26 March 2024

Blank image

As I write this blog entry, it is a beautiful Spring morning. The sun is shining and there is not a cloud in sight. The morning is fresh, but the sunlight lifts the soul. The apricity of the sun against your face seems to make a job in gardening worthwhile.

This has not, however, been the case for the whole month that has preceded it. We have been battling the cold, grey skies and the plentiful rain. It certainly has been a challenge. Hopefully the weather will start to improve with a spell of dry weather forecast.

In the College gardens we have been busy all the same. March has been the time for many of the seasonal tasks, including pruning the shrubs grown for their winter stems, hard pruning of the buddleias, mulching of the beds and keeping on top of the early growth of grass.

The team have also been busy repairing damaged areas around the swimming pool. The grounds had been messed up a little from the construction work to the pool. It was a good opportunity to put things right.

We replaced some of the wooden path edges, laid some additional paving and graded some topsoil ready for grass seeding. Finally, we top dressed the gravel paths to bring the project together. The pool still must be relined when the weather improves but the areas surrounding it at least now look neater.

Around the grounds, the spring bulbs are in full effect, the Paddock is being framed by the daffodils and the successional bulbs under the oriental plane tree in the Fellows' Garden look amazing.

The magnolia in the Jester Garden is looking its striking best at present.

It’s well worth a look before the magnificent pale, pink flowers drop due to a heavy frost or a stormy night.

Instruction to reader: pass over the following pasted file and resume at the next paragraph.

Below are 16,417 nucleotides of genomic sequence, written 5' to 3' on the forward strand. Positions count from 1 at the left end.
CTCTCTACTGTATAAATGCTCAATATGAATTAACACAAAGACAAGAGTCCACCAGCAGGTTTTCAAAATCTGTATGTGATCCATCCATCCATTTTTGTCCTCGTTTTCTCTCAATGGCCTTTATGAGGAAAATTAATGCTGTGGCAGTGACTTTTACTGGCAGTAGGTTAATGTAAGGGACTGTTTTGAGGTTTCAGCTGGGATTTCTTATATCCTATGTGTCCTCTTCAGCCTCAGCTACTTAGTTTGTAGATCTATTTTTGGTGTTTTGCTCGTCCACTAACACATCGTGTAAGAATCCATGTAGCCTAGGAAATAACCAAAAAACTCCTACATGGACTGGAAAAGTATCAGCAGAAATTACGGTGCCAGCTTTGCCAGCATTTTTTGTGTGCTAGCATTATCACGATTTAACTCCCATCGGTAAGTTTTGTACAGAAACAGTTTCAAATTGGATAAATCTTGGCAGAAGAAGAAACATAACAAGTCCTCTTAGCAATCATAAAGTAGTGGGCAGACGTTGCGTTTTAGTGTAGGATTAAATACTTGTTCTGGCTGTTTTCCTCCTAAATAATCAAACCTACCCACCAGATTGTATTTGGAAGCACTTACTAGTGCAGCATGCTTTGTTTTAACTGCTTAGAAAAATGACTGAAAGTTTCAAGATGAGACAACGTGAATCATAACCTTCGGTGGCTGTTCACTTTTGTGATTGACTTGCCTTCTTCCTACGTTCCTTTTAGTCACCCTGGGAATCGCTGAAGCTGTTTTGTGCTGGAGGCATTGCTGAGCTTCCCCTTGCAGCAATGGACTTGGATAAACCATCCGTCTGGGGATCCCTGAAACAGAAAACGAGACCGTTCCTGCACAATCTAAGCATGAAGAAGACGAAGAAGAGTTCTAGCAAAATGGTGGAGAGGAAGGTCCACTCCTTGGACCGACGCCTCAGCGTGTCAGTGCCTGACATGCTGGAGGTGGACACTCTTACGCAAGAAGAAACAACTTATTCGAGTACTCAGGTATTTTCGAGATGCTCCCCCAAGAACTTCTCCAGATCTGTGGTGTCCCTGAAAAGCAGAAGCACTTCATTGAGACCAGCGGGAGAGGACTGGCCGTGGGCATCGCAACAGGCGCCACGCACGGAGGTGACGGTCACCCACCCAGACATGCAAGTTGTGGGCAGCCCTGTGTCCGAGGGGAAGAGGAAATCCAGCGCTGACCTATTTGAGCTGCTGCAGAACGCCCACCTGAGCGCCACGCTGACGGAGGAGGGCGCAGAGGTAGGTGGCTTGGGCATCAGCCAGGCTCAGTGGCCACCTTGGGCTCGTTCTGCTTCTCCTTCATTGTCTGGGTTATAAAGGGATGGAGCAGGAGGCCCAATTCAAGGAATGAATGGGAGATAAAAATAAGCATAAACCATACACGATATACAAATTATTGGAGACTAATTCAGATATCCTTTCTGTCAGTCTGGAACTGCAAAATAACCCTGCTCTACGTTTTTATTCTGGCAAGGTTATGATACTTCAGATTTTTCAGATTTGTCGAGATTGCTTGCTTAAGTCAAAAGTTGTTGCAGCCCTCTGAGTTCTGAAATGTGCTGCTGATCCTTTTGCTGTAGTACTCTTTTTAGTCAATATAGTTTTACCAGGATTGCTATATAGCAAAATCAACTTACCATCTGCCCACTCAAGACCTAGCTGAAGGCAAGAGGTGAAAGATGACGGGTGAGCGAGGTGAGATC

Earlier this month, I was delighted to welcome former alumnus and celebrity gardener, Charles Dowding, back to the College. I had arranged for Charles to spend a day and an evening with us, passing on his vast experience of his now world famous ‘no-dig’ philosophy.

Charles gave us a masterclass practical demonstration in the afternoon and valuable advice on our existing compost systems. For the masterclass, we were joined by many of the other colleges' Garden Departments. It was great to share this experience with many in our university garden community.

In the evening, Charles gave a talk to a packed audience in the Queen's Building Lecture Theatre. It was great to be part of this event and the feedback from the audience was very well received.

I had the pleasure of dining with Charles at High Table in the evening and it was another chance to pick his brains. Altogether a fantastic experience for the Garden Department.

Best wishes.

Brendon Sims, Head Gardener

Back to All Blog Posts